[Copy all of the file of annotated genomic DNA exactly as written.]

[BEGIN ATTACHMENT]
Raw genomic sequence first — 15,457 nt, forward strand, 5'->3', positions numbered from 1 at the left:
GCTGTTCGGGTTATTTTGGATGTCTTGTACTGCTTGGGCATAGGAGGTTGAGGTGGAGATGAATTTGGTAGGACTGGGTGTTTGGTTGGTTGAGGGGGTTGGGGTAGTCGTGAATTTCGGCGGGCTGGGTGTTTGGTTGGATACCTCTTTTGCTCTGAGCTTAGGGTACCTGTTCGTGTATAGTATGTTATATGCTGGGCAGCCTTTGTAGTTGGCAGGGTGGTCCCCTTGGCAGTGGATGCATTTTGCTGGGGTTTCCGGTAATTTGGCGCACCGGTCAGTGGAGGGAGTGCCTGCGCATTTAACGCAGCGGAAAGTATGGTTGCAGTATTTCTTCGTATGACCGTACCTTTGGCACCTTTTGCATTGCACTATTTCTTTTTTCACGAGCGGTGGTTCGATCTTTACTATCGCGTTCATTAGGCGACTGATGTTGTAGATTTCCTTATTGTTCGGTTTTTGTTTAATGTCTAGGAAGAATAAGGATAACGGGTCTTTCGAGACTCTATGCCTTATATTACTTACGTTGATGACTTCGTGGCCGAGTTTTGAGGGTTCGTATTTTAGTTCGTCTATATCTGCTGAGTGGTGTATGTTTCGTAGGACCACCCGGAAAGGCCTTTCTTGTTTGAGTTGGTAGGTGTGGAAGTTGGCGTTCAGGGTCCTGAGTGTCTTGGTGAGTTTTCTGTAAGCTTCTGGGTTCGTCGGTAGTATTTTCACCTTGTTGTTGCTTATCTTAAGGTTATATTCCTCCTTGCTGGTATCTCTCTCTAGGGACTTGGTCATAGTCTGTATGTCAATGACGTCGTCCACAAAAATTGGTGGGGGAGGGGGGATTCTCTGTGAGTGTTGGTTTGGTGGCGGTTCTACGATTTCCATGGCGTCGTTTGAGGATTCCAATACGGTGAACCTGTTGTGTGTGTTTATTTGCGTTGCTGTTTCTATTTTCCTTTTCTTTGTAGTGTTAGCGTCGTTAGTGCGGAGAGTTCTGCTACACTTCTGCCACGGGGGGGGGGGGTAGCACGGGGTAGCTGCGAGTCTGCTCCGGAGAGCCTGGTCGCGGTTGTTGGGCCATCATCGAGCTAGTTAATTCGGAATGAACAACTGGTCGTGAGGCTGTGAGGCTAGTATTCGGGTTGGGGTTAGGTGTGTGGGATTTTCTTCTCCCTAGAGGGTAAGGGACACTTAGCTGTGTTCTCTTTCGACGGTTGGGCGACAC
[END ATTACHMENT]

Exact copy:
Raw genomic sequence first — 15,457 nt, forward strand, 5'->3', positions numbered from 1 at the left:
GCTGTTCGGGTTATTTTGGATGTCTTGTACTGCTTGGGCATAGGAGGTTGAGGTGGAGATGAATTTGGTAGGACTGGGTGTTTGGTTGGTTGAGGGGGTTGGGGTAGTCGTGAATTTCGGCGGGCTGGGTGTTTGGTTGGATACCTCTTTTGCTCTGAGCTTAGGGTACCTGTTCGTGTATAGTATGTTATATGCTGGGCAGCCTTTGTAGTTGGCAGGGTGGTCCCCTTGGCAGTGGATGCATTTTGCTGGGGTTTCCGGTAATTTGGCGCACCGGTCAGTGGAGGGAGTGCCTGCGCATTTAACGCAGCGGAAAGTATGGTTGCAGTATTTCTTCGTATGACCGTACCTTTGGCACCTTTTGCATTGCACTATTTCTTTTTTCACGAGCGGTGGTTCGATCTTTACTATCGCGTTCATTAGGCGACTGATGTTGTAGATTTCCTTATTGTTCGGTTTTTGTTTAATGTCTAGGAAGAATAAGGATAACGGGTCTTTCGAGACTCTATGCCTTATATTACTTACGTTGATGACTTCGTGGCCGAGTTTTGAGGGTTCGTATTTTAGTTCGTCTATATCTGCTGAGTGGTGTATGTTTCGTAGGACCACCCGGAAAGGCCTTTCTTGTTTGAGTTGGTAGGTGTGGAAGTTGGCGTTCAGGGTCCTGAGTGTCTTGGTGAGTTTTCTGTAAGCTTCTGGGTTCGTCGGTAGTATTTTCACCTTGTTGTTGCTTATCTTAAGGTTATATTCCTCCTTGCTGGTATCTCTCTCTAGGGACTTGGTCATAGTCTGTATGTCAATGACGTCGTCCACAAAAATTGGTGGGGGAGGGGGGATTCTCTGTGAGTGTTGGTTTGGTGGCGGTTCTACGATTTCCATGGCGTCGTTTGAGGATTCCAATACGGTGAACCTGTTGTGTGTGTTTATTTGCGTTGCTGTTTCTATTTTCCTTTTCTTTGTAGTGTTAGCGTCGTTAGTGCGGAGAGTTCTGCTACACTTCTGCCACGGGGGGGGGGGGTAGCACGGGGTAGCTGCGAGTCTGCTCCGGAGAGCCTGGTCGCGGTTGTTGGGCCATCATCGAGCTAGTTAATTCGGAATGAACAACTGGTCGTGAGGCTGTGAGGCTAGTATTCGGGTTGGGGTTAGGTGTGTGGGATTTTCTTCTCCCTAGAGGGTAAGGGACACTTAGCTGTGTTCTCTTTCGACGGTTGGGCGACAC